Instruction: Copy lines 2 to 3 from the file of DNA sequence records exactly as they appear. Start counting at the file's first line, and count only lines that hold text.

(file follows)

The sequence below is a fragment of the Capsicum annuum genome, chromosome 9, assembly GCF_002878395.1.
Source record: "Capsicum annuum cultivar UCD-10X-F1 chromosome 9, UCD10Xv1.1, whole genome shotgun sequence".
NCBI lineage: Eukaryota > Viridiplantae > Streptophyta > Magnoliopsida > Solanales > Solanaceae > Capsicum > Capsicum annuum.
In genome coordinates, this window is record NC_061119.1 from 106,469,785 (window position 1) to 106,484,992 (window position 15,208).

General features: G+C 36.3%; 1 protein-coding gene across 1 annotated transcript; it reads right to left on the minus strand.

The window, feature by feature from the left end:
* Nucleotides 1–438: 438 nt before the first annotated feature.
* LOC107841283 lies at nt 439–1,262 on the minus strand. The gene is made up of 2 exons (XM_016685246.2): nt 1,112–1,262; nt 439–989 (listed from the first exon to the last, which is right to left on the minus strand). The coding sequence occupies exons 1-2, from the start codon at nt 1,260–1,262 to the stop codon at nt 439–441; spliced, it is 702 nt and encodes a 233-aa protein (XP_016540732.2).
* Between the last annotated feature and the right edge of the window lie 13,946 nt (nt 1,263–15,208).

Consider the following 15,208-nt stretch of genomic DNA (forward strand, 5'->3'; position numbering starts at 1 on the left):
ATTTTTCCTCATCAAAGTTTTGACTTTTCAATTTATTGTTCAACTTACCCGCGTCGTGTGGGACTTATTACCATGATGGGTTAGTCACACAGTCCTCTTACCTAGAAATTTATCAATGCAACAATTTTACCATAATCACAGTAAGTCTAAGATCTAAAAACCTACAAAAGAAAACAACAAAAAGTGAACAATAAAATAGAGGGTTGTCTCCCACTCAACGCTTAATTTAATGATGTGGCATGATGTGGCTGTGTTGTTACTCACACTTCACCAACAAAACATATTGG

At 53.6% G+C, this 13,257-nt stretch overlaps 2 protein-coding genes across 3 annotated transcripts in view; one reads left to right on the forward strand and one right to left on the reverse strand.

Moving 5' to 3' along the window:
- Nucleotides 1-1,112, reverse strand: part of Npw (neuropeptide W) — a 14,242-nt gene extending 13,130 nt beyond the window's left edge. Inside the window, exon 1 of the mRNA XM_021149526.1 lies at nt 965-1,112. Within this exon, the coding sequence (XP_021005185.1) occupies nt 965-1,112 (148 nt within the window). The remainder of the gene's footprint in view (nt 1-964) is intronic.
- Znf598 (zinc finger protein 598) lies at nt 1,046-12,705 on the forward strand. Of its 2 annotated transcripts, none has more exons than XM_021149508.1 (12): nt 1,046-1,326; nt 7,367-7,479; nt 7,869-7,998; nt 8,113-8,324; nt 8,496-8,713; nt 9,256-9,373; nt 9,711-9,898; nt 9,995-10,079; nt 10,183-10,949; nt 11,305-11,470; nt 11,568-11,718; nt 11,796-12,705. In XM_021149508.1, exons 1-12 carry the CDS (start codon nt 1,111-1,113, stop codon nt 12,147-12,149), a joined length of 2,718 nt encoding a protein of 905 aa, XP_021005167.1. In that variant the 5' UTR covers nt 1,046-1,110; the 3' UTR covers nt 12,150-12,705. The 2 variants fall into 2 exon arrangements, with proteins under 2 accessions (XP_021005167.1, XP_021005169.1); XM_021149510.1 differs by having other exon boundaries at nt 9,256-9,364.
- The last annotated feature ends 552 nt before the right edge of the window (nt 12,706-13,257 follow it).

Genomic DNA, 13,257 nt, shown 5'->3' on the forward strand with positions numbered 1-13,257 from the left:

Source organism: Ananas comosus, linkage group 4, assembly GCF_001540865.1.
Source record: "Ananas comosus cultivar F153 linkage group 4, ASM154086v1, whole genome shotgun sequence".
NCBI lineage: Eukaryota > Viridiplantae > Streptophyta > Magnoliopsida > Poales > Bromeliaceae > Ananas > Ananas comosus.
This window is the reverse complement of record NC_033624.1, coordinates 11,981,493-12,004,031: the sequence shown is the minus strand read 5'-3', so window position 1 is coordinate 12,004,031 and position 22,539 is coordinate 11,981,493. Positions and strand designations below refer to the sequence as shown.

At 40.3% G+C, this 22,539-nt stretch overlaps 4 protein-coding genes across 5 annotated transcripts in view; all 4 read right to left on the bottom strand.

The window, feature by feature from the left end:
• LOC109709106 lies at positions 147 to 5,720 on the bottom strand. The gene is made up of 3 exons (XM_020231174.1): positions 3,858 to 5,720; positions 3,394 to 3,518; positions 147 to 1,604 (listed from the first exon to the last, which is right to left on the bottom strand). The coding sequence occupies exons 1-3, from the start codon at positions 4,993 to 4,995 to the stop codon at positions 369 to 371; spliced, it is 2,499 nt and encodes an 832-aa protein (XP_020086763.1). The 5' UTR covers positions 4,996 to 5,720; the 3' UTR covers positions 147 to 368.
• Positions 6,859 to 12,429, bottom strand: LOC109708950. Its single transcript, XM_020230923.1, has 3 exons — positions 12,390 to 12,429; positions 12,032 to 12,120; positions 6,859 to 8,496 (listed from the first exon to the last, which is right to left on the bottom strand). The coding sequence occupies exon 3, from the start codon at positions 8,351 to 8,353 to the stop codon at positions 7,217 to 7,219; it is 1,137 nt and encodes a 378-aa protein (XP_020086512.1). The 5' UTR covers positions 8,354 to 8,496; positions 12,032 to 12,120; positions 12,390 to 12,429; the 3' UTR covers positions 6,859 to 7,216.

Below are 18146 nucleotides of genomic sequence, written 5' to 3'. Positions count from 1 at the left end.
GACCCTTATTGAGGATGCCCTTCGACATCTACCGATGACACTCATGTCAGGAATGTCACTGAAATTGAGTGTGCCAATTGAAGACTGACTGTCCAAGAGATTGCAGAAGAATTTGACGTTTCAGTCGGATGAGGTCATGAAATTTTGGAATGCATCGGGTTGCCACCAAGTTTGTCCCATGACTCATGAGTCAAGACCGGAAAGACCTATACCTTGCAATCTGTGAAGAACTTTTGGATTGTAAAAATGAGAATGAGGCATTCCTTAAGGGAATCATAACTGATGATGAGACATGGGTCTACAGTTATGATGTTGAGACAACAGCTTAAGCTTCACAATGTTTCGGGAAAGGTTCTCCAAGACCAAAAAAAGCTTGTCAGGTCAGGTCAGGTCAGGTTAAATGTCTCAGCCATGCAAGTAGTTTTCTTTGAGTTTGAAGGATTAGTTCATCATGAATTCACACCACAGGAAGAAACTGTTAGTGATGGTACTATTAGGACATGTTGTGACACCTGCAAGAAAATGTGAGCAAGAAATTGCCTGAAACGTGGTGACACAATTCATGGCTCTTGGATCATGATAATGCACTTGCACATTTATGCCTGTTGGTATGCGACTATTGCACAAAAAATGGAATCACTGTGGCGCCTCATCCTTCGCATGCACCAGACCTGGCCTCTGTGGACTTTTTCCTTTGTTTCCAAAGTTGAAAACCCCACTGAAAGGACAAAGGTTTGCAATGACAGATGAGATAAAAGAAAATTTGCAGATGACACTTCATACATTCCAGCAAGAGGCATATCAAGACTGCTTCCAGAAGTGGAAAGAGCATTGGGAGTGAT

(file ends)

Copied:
Source record: "Capsicum annuum cultivar UCD-10X-F1 chromosome 9, UCD10Xv1.1, whole genome shotgun sequence".
NCBI lineage: Eukaryota > Viridiplantae > Streptophyta > Magnoliopsida > Solanales > Solanaceae > Capsicum > Capsicum annuum.